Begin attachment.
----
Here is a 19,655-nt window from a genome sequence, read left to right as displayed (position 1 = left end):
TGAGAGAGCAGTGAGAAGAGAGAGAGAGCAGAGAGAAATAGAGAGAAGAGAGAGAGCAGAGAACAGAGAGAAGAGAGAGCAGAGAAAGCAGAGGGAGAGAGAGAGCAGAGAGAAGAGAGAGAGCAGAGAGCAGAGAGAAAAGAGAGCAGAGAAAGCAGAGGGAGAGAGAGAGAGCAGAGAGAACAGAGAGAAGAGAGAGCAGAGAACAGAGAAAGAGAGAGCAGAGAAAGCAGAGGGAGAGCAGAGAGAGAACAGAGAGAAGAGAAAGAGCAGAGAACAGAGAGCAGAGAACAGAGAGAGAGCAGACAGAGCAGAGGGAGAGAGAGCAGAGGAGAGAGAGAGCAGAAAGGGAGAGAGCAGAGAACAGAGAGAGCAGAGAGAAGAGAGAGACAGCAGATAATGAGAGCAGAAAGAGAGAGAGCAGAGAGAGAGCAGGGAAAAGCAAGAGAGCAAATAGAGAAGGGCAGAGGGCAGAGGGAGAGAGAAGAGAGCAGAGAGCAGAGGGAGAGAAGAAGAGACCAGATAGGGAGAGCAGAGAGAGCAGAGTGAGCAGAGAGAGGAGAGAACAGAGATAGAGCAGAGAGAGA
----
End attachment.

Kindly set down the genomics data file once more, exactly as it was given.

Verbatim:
Here is a 19,655-nt window from a genome sequence, read left to right as displayed (position 1 = left end):
TGAGAGAGCAGTGAGAAGAGAGAGAGAGCAGAGAGAAATAGAGAGAAGAGAGAGAGCAGAGAACAGAGAGAAGAGAGAGCAGAGAAAGCAGAGGGAGAGAGAGAGCAGAGAGAAGAGAGAGAGCAGAGAGCAGAGAGAAAAGAGAGCAGAGAAAGCAGAGGGAGAGAGAGAGAGCAGAGAGAACAGAGAGAAGAGAGAGCAGAGAACAGAGAAAGAGAGAGCAGAGAAAGCAGAGGGAGAGCAGAGAGAGAACAGAGAGAAGAGAAAGAGCAGAGAACAGAGAGCAGAGAACAGAGAGAGAGCAGACAGAGCAGAGGGAGAGAGAGCAGAGGAGAGAGAGAGCAGAAAGGGAGAGAGCAGAGAACAGAGAGAGCAGAGAGAAGAGAGAGACAGCAGATAATGAGAGCAGAAAGAGAGAGAGCAGAGAGAGAGCAGGGAAAAGCAAGAGAGCAAATAGAGAAGGGCAGAGGGCAGAGGGAGAGAGAAGAGAGCAGAGAGCAGAGGGAGAGAAGAAGAGACCAGATAGGGAGAGCAGAGAGAGCAGAGTGAGCAGAGAGAGGAGAGAACAGAGATAGAGCAGAGAGAGA